By Andrew Stuart
For Native peoples, the arrival of Europeans in the Americas brought destruction on a staggering scale. Along with the catastrophic human toll, there was cultural shock – the violent disruption of ancient traditions and histories.
But even where people were displaced or destroyed, clues to the history endure.
Two decades ago, Carolyn Boyd, an artist-turned-archeologist, founded the Shumla Archaeological Research and Education Center. Based in tiny Comstock, Texas, it’s dedicated to documenting – and preserving – a standout legacy of the Native American past: the painted murals of the Lower Pecos Canyonlands.
At the threshold of West Texas, near Amistad Reservoir, the Devils and Lower Pecos rivers flow into the Rio Grande. The terrain is a maze of limestone canyons. Native peoples occupied this land for at least 13,000 years. Artifacts abound.
But one feature gives the region its fame. Between 4,000 and 1,500 years ago, people painted hundreds of murals here, on canyon walls and rock shelters. Massive, multi-colored, the Pecos River Style murals are meticulous compositions, incorporating human- and animal-like iconography.
In 1997, Jessica Lee was an undergraduate archeology student. Excavation was her interest. But she’d also befriended Carolyn Boyd. She joined Boyd on a rock-art research trip.
Lee’s experience is familiar to others who’ve encountered the murals.
“My first mural, I walked up to it, and thought, ‘Wait – what? How is this here?,’” Lee said, “and how have I never heard about this? This is more than I expected. It’s so complex. It’s multi-colored and multi-faceted, and you can see it the minute you look at it, that it’s different and it’s nothing like I thought rock art was going to be.’”
Boyd and Lee conceived a nonprofit to study and educate people about the murals. Shumla was born.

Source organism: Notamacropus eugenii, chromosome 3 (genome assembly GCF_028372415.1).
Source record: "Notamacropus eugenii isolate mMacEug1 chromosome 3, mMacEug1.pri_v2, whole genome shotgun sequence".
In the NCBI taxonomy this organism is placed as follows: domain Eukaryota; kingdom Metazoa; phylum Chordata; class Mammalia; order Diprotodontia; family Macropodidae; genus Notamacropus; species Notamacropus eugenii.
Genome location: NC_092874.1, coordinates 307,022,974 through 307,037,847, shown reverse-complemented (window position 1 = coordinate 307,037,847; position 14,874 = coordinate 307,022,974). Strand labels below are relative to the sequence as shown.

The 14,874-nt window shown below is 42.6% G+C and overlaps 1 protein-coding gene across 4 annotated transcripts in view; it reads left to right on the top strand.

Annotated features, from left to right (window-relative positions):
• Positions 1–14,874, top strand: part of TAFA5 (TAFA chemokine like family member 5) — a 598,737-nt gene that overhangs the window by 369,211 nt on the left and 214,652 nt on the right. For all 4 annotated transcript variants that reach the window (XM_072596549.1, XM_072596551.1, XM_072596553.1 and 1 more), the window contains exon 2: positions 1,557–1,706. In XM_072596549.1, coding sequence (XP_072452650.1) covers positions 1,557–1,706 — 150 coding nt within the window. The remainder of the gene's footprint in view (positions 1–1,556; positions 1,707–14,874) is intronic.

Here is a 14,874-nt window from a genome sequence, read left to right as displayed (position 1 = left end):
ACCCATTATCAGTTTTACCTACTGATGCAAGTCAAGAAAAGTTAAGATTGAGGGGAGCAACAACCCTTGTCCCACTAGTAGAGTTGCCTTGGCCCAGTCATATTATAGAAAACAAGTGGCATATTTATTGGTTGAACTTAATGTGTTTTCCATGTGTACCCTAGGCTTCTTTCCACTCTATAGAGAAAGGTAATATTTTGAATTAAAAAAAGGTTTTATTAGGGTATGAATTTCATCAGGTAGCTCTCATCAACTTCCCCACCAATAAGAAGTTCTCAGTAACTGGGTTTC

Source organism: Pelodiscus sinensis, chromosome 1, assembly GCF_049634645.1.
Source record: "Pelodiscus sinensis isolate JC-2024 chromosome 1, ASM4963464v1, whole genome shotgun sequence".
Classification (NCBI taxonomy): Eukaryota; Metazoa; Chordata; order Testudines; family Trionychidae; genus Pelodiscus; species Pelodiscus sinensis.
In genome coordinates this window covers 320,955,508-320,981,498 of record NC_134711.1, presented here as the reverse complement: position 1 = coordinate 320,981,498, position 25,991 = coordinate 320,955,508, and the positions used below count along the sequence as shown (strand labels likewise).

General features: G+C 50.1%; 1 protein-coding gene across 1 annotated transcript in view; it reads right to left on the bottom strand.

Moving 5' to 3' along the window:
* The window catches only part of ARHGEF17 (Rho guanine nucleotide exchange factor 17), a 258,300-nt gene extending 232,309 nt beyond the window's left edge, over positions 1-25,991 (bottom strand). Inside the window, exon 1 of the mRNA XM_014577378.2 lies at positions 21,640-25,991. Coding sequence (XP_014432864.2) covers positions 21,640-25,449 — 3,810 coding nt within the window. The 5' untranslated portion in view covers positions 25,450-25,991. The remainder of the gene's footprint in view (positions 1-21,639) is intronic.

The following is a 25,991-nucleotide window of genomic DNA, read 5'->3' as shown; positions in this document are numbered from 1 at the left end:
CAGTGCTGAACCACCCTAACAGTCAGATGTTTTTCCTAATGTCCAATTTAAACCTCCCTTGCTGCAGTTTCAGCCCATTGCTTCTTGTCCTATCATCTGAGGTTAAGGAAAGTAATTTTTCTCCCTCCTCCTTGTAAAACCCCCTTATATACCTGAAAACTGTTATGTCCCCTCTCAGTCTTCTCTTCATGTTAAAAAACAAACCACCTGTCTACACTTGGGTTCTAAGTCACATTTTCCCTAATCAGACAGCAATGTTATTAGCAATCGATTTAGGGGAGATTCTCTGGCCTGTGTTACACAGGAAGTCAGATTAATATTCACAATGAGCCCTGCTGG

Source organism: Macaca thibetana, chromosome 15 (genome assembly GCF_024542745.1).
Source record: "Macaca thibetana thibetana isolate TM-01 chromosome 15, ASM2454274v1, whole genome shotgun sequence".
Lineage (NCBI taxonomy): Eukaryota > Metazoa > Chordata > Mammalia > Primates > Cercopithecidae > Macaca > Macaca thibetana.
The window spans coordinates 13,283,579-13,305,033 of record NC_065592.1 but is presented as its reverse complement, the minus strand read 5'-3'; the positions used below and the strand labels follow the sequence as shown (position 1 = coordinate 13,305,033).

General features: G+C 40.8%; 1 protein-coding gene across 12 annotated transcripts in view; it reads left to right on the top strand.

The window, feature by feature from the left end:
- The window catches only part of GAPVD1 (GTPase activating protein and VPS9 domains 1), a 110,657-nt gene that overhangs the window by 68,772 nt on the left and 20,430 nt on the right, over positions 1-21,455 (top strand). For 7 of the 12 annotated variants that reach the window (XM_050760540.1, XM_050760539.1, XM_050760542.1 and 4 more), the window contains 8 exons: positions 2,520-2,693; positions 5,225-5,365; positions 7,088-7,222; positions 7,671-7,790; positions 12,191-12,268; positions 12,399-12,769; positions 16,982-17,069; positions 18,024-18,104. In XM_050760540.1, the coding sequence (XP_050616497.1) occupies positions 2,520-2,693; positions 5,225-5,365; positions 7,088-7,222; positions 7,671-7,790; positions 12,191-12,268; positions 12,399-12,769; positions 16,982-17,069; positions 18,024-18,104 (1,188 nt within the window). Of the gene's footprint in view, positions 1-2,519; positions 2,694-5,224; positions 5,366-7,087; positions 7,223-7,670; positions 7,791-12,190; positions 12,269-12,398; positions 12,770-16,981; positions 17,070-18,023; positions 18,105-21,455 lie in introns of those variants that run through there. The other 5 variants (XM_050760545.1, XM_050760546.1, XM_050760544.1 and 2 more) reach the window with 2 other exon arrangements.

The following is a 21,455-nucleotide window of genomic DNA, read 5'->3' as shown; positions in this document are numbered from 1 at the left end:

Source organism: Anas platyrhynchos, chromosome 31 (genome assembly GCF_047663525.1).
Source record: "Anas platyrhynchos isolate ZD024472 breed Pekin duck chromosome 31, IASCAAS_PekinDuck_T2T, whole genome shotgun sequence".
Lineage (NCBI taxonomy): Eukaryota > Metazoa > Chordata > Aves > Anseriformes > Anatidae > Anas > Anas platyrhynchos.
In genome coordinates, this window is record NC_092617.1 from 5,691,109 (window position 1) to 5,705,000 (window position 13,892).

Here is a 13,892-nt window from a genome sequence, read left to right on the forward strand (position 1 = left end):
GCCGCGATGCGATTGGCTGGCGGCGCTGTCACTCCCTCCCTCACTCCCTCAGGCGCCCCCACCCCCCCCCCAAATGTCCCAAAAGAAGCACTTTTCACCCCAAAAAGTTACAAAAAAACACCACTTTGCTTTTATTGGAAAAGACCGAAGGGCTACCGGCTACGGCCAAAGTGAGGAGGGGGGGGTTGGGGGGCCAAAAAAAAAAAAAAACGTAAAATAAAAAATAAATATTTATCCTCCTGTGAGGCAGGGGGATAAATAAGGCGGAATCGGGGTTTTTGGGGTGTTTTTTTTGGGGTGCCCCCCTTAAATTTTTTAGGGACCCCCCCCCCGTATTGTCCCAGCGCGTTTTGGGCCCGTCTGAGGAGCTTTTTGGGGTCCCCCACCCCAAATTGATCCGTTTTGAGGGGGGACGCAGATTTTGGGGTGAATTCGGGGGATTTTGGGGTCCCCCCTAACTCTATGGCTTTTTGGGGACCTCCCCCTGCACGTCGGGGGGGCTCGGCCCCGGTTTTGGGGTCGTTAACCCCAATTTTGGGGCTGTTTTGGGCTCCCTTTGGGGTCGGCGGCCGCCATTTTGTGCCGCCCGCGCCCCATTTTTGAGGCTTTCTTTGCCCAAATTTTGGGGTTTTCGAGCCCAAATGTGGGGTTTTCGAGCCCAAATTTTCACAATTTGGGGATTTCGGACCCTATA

In the years since, Shumla has developed a rigorous research method. In facilities in Comstock – population 475 – archeologists prepare rock-art samples for radiocarbon dating. They use high-tech cameras to photograph the murals. There are giant servers to manage the data.
The work is yielding powerful insights. Boyd has found striking correspondences between one mural, at White Shaman Shelter, and the living traditions of Mexico’s Huichol people, as well as those of the Nahua, or Aztec. The mural, she argues, depicts a creation narrative – perhaps North America’s oldest representation of a creation story.
The region may have been a pilgrimage place for ancestors of the Huichol and Nahua.
The murals here record a people’s understanding of the universe, and their place in it, Lee said.
“We are truly the only group that is preserving what is really world-heritage-level cultural resources,” she said. “The information housed in these murals – they are books. They were painted to communicate. They just didn’t have parchment.”
Lee became Shumla’s executive director in 2015. She helped craft a new mission statement: “preserving the oldest books in North America.”
Because even as Shumla is learning to interpret the images, the murals face growing threats.
In 1969, the Rio Grande here was dammed to create Amistad Reservoir. An untold number of murals were lost forever beneath the waters. The effects didn’t end there. Lake levels continue to rise, as the reservoir fills with silt. Water now laps at murals that once crowned deep canyons, and ancient pigments could be stripped by a single flood.
Shumla’s answer is “the Alexandria Project” – a comprehensive effort to document this vast painted archive, so it can continue to be studied, even if it’s destroyed.
“This library is being destroyed,” Lee said, “and we can preserve what’s here. But what we need to do first is to truly understand the library as a whole. We’ve honed our skills to a point where we can see what needs to be done to preserve a site.”
The project’s first phase would document the 300 known sites in Texas. From private donors, Shumla hopes to raise $3 million for the undertaking.
The information contained in the murals could rewrite the history of the Americas. As she makes her appeal to donors, Lee said she wants Texans to understand the rich legacy preserved in these arid canyons.
“Because this is so important – when it’s gone it’s gone,” she said. “And it belongs to all of us, and it is truly a Texas treasure. It would be like someone blowing up the Alamo, and nobody did anything to stop it. It’s part of our shared heritage.”